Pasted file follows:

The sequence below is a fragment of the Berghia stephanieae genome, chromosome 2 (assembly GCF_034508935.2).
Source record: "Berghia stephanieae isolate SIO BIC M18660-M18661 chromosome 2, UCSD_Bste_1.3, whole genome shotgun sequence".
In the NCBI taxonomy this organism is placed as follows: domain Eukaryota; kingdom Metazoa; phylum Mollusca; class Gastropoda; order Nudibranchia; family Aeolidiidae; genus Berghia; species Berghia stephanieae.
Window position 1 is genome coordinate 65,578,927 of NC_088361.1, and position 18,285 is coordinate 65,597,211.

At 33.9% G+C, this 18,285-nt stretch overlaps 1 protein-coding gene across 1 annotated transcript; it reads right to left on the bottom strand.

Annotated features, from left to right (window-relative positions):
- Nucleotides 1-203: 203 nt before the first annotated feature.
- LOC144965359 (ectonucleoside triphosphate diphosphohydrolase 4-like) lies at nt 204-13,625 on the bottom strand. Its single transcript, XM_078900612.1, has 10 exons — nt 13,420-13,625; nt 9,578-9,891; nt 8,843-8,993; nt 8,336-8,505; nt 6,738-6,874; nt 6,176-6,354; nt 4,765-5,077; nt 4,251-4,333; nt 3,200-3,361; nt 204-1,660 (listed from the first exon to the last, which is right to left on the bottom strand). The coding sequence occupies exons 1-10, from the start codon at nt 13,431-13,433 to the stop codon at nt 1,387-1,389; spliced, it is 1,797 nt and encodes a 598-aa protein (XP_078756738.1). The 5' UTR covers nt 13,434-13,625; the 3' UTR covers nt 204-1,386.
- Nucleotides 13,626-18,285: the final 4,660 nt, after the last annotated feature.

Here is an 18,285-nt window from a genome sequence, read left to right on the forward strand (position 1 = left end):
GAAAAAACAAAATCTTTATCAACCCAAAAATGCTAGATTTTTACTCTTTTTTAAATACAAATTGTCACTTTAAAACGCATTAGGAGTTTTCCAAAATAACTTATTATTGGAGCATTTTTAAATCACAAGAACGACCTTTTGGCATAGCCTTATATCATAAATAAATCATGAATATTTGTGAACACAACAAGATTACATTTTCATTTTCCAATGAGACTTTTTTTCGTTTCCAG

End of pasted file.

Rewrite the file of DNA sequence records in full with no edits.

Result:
The sequence below is a fragment of the Berghia stephanieae genome, chromosome 2 (assembly GCF_034508935.2).
Source record: "Berghia stephanieae isolate SIO BIC M18660-M18661 chromosome 2, UCSD_Bste_1.3, whole genome shotgun sequence".
In the NCBI taxonomy this organism is placed as follows: domain Eukaryota; kingdom Metazoa; phylum Mollusca; class Gastropoda; order Nudibranchia; family Aeolidiidae; genus Berghia; species Berghia stephanieae.
Window position 1 is genome coordinate 65,578,927 of NC_088361.1, and position 18,285 is coordinate 65,597,211.

At 33.9% G+C, this 18,285-nt stretch overlaps 1 protein-coding gene across 1 annotated transcript; it reads right to left on the bottom strand.

Annotated features, from left to right (window-relative positions):
- Nucleotides 1-203: 203 nt before the first annotated feature.
- LOC144965359 (ectonucleoside triphosphate diphosphohydrolase 4-like) lies at nt 204-13,625 on the bottom strand. Its single transcript, XM_078900612.1, has 10 exons — nt 13,420-13,625; nt 9,578-9,891; nt 8,843-8,993; nt 8,336-8,505; nt 6,738-6,874; nt 6,176-6,354; nt 4,765-5,077; nt 4,251-4,333; nt 3,200-3,361; nt 204-1,660 (listed from the first exon to the last, which is right to left on the bottom strand). The coding sequence occupies exons 1-10, from the start codon at nt 13,431-13,433 to the stop codon at nt 1,387-1,389; spliced, it is 1,797 nt and encodes a 598-aa protein (XP_078756738.1). The 5' UTR covers nt 13,434-13,625; the 3' UTR covers nt 204-1,386.
- Nucleotides 13,626-18,285: the final 4,660 nt, after the last annotated feature.

Here is an 18,285-nt window from a genome sequence, read left to right on the forward strand (position 1 = left end):
GAAAAAACAAAATCTTTATCAACCCAAAAATGCTAGATTTTTACTCTTTTTTAAATACAAATTGTCACTTTAAAACGCATTAGGAGTTTTCCAAAATAACTTATTATTGGAGCATTTTTAAATCACAAGAACGACCTTTTGGCATAGCCTTATATCATAAATAAATCATGAATATTTGTGAACACAACAAGATTACATTTTCATTTTCCAATGAGACTTTTTTTCGTTTCCAG